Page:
As Westminster College’s Black History Month comes to a close, organizers of the college’s monthly heritage series said they agree that recognition of the history and ongoing struggles of black students should not be limited to a single month.
The Forum spoke separately with Black History Month event organizers Daniel Cairo, Tamara Stevenson and Marco Barker to learn more about the month’s significance on campus and beyond. Their responses have been edited for clarity and conciseness.
The Forum: Why is it important to celebrate Black History Month?
Cairo: Cultural awareness months matter because, one, they contribute to the social fabric of the campus. It allows us to pay attention to the contributions and issues that are happening to our different communities on campus, but we should not only be talking about these issues in February. But having the awareness month really allows us to take that moment to be more thoughtful and intentional. The other piece is that there are members of our community that don’t see themselves as part of the cultural fabric of our campus, so this our our very intentional way of making sure we are talking about the issues that are important to various populations.
Barker: Black History Month is an important time to remember and celebrate how the history of African Americans, blacks, Africans, and the African Diaspora is part of U.S. history. The month observance, like other cultural observances, reminds us that our notions of American history— developments and contributions—must be observed, studied and viewed through multiple lenses. This month of celebration and reflection both reaffirms how blacks in history through today continue to make significant contributions, but most importantly how there still remains much to understand about America’s history.
Stevenson: I have always heard the phrase over the years, ‘black history is American history.’ I would turn that phrase to say, ‘American history is black history.’ It’s a combination; it’s all intertwined. It still matters to remember accomplishments of those who have come before but also to remember what is happening now. We need to remind ourselves of where we have been so we can know where we are going. It’s important to celebrate black history not only in February but all year round.
The Forum: How do you encourage student participation in the Black History Month events?
Barker: I think how we engage students and build participation in diversity-related events is an area that I would like to see more growth [in]. As chief diversity officer, I am working closely with college leadership to create a culture where opportunities for learning, like Black History Month, are shared throughout the campus and are highly encouraged from all aspects of Westminster. It is not only up to me but it is all of our responsibility to encourage our colleagues, students and peers to take moments to learn more about other cultures—it speaks to our core value of social responsibility.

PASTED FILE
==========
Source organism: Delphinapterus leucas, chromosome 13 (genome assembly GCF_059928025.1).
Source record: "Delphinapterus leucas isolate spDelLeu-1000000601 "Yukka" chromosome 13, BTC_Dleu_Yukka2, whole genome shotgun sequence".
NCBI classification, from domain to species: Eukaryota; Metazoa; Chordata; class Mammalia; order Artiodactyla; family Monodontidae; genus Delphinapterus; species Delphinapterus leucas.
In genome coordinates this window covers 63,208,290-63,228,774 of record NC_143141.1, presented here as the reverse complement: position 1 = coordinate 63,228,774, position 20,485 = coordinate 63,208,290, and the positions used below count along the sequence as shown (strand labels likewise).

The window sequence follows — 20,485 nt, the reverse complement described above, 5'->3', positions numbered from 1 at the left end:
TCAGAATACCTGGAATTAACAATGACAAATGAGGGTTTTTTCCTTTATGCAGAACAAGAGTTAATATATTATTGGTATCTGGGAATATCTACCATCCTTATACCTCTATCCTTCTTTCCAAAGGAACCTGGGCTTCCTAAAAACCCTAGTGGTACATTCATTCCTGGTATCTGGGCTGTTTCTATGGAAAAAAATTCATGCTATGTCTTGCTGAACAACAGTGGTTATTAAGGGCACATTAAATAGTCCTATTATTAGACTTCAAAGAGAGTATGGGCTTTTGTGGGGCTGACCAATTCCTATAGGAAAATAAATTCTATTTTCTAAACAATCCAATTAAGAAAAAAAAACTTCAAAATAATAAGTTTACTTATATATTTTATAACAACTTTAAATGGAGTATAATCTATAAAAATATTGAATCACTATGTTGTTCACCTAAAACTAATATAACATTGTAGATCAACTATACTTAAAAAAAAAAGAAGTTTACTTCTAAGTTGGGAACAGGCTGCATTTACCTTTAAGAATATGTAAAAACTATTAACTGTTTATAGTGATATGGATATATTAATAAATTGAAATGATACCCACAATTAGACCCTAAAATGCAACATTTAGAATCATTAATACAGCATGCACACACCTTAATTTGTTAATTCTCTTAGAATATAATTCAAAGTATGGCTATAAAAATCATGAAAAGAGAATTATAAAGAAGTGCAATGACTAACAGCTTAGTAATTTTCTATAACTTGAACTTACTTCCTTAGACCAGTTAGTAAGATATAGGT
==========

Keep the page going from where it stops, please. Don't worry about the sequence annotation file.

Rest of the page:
The Forum: What do you think Westminster has done well in celebrating Black History Month?
Cairo: The campus is being very thoughtful on how we have conversations of inclusion [and] how do we develop actions so that we can be an inclusive, welcoming campus. We also have the lecture series where we have close to 100 people showing up—including members from the senior team. That matters. It tells us that the administration and members of our community care about engaging in these conversation and dialogues. That is what Black History Month provides. It gives us an opportunity to know where we are at, figure out where we want to go and tell us how we’re going to get there.
Barker: Whether you were looking for African performance art or for an opportunity to be an ally, the range of programming we had at Westminster tapped into the liberal arts culture of our institution and provided educational, cultural and critical perspectives. I am extremely proud of the work that is happening on our campus.
The Forum: What does Westminster do to create participation on campus?
Cairo: It is really a balance of knowing what is happening with that particular community [and] understanding the things that need to be talked about. We usually have advisory committees. We always want to have a co-curricular aspect to the lectures. It’s an interesting negotiation between celebration and awareness.
The Forum: What else should people know about Black History Month?
Barker: I feel that it is important to remember that Black History Month is not reserved to blacks or African Americans. It is an opportunity for all of us to better understand how black history is tightly interwoven in the history of America—the challenges and achievements. Our ability to be the best leaders, thinkers and decision makers [relies] on having a full understanding of the world in which we live, and black history and the African Diaspora is a part of that world. I invite everyone to take future opportunities and heritage months to learn about different cultures and the experiences of others.
Stevenson: Hopefully this empowers people to examine their own backgrounds more. Our world is becoming increasingly diverse and that trend is not going backwards. We are becoming a minority majority country. Things are changing; things are shifting. We need to be open and aware of those changes. It doesn’t have to be seen as a deficit or destruction. Talking about black history is one way to begin that conversation.